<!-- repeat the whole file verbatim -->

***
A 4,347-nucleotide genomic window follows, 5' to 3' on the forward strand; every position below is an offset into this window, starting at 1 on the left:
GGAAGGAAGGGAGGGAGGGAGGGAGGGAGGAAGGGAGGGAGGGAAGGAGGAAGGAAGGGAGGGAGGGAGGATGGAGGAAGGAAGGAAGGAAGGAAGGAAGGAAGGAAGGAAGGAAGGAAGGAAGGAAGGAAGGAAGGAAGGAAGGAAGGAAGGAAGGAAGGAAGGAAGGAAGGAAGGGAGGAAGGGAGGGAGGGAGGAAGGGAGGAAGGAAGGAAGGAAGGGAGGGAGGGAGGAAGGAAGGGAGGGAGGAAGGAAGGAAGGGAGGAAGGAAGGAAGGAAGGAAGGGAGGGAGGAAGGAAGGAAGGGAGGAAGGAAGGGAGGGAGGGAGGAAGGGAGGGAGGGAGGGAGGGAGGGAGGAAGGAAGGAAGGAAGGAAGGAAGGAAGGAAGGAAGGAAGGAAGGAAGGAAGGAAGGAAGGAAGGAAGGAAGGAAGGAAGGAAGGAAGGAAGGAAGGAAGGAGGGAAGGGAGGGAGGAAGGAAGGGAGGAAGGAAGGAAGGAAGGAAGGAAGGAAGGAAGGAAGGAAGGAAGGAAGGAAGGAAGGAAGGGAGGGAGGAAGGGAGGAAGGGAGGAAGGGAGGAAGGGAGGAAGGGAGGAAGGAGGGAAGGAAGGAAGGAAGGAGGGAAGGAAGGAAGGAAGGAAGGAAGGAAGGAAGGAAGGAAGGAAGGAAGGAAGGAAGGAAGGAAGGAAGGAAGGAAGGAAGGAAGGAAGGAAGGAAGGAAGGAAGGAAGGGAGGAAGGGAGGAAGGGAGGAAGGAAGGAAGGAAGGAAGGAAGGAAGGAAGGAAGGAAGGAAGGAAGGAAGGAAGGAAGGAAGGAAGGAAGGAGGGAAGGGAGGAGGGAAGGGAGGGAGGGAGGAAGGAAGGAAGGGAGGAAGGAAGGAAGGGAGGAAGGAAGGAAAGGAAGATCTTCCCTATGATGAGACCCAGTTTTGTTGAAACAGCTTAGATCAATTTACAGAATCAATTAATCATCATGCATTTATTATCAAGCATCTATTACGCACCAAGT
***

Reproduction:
A 4,347-nucleotide genomic window follows, 5' to 3' on the forward strand; every position below is an offset into this window, starting at 1 on the left:
GGAAGGAAGGGAGGGAGGGAGGGAGGGAGGAAGGGAGGGAGGGAAGGAGGAAGGAAGGGAGGGAGGGAGGATGGAGGAAGGAAGGAAGGAAGGAAGGAAGGAAGGAAGGAAGGAAGGAAGGAAGGAAGGAAGGAAGGAAGGAAGGAAGGAAGGAAGGAAGGAAGGAAGGAAGGAAGGGAGGAAGGGAGGGAGGGAGGAAGGGAGGAAGGAAGGAAGGAAGGGAGGGAGGGAGGAAGGAAGGGAGGGAGGAAGGAAGGAAGGGAGGAAGGAAGGAAGGAAGGAAGGGAGGGAGGAAGGAAGGAAGGGAGGAAGGAAGGGAGGGAGGGAGGAAGGGAGGGAGGGAGGGAGGGAGGGAGGAAGGAAGGAAGGAAGGAAGGAAGGAAGGAAGGAAGGAAGGAAGGAAGGAAGGAAGGAAGGAAGGAAGGAAGGAAGGAAGGAAGGAAGGAAGGAAGGAAGGAGGGAAGGGAGGGAGGAAGGAAGGGAGGAAGGAAGGAAGGAAGGAAGGAAGGAAGGAAGGAAGGAAGGAAGGAAGGAAGGAAGGAAGGGAGGGAGGAAGGGAGGAAGGGAGGAAGGGAGGAAGGGAGGAAGGGAGGAAGGAGGGAAGGAAGGAAGGAAGGAGGGAAGGAAGGAAGGAAGGAAGGAAGGAAGGAAGGAAGGAAGGAAGGAAGGAAGGAAGGAAGGAAGGAAGGAAGGAAGGAAGGAAGGAAGGAAGGAAGGAAGGAAGGAAGGGAGGAAGGGAGGAAGGGAGGAAGGAAGGAAGGAAGGAAGGAAGGAAGGAAGGAAGGAAGGAAGGAAGGAAGGAAGGAAGGAAGGAAGGAAGGAGGGAAGGGAGGAGGGAAGGGAGGGAGGGAGGAAGGAAGGAAGGGAGGAAGGAAGGAAGGGAGGAAGGAAGGAAAGGAAGATCTTCCCTATGATGAGACCCAGTTTTGTTGAAACAGCTTAGATCAATTTACAGAATCAATTAATCATCATGCATTTATTATCAAGCATCTATTACGCACCAAGT